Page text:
Karachi 'water mafia' sucking city's pipelines dry

Officials say 30 percent of Pakistan city's water supply is wasted or stolen, worsening an already chronic shortage.

    For years armed gangs have controlled part of the water supply in Pakistan's largest city of Karachi.

    The so-called water mafia have stolen millions of dollars worth of water and sold it on the black market.

    On the outskirts of the city, hidden in plain view, illegal water stations operate tapping into underground pipelines owned by the state, and in some cases sewage wells.

    All day trucks fill up with stolen water, and sell it all over Karachi at an inflated price, denying poor residents much needed water.

    Water traders with 30 to 40 tankers reportedly earn as much as $16,000 a day. 

    According to the city's water board, Karachi only has enough water to meet 50 percent of its needs, and around 30 percent of the water is wasted or stolen.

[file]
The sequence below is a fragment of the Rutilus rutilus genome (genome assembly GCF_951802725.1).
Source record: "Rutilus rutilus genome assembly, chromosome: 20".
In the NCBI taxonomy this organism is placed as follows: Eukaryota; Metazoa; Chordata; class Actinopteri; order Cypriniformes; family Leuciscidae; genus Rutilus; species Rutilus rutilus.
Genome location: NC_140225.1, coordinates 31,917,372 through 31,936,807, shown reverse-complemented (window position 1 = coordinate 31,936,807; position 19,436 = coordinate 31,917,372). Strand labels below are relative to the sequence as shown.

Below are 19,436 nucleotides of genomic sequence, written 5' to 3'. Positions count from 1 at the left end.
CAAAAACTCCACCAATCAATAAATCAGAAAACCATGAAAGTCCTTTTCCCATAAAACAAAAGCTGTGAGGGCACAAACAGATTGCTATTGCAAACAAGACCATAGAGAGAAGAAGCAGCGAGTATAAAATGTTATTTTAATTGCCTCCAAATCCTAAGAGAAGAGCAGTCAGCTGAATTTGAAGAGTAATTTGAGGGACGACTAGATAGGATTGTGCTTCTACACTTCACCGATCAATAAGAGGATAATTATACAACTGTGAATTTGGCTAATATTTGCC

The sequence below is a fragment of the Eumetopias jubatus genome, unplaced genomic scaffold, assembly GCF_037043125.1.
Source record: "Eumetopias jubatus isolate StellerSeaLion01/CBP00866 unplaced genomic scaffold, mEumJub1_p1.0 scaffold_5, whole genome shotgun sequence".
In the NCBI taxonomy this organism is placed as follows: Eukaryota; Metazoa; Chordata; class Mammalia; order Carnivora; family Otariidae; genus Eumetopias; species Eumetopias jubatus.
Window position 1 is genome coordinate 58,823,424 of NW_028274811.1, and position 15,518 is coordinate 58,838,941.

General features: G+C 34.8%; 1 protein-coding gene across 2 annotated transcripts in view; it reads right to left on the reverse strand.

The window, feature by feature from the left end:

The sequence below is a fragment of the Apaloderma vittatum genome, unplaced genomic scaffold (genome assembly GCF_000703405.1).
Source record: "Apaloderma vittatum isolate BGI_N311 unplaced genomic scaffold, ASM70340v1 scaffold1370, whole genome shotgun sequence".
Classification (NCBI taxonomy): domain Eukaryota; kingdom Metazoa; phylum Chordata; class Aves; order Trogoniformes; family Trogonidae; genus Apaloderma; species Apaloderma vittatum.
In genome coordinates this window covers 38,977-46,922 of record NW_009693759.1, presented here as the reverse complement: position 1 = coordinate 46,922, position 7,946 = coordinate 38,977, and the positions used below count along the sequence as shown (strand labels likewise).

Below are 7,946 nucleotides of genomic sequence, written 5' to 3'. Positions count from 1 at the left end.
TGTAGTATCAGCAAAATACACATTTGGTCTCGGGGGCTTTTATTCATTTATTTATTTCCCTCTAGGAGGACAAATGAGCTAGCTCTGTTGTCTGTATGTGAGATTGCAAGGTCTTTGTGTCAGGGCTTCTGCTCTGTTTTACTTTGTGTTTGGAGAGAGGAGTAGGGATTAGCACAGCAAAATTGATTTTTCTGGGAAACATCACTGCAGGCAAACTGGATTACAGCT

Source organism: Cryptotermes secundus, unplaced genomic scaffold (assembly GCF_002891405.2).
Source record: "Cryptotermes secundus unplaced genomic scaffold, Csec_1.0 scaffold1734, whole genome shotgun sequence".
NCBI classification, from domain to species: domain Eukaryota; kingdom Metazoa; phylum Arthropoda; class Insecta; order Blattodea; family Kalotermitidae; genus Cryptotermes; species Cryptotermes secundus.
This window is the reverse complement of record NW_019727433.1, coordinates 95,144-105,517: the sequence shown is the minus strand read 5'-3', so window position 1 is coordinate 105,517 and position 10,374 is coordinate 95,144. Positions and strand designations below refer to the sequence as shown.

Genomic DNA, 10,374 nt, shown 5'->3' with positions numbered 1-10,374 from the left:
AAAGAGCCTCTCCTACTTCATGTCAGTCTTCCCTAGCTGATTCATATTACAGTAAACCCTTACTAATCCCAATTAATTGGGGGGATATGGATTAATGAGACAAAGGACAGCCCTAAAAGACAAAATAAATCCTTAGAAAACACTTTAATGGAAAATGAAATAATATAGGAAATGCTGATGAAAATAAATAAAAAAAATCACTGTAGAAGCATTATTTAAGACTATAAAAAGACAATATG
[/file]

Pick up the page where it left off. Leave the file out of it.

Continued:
Of the total amount of water stolen, over 70 percent is reportedly sold to big business.

    Authorities in the city, the country's financial capital, are trying to crack down on the practice, carrying out raids on 200 pumping stations. 

    Despite the crackdown, the leaders of this "underwater world" are still operating and the cost of illegal water in Karachi has now doubled.

    One businessman who buys water from illegal dealers said powerful and well-connected individuals are to blame for the continued illegal practice.

    "They are holding us by the necks basically and this is all because a few big people are involved in this and who are the caretakers and who are the people who are making money," he said. "There are people on higher levels involved."

    Al Jazeera's Nicole Johnston reports from Karachi.

    SOURCE: Al Jazeera


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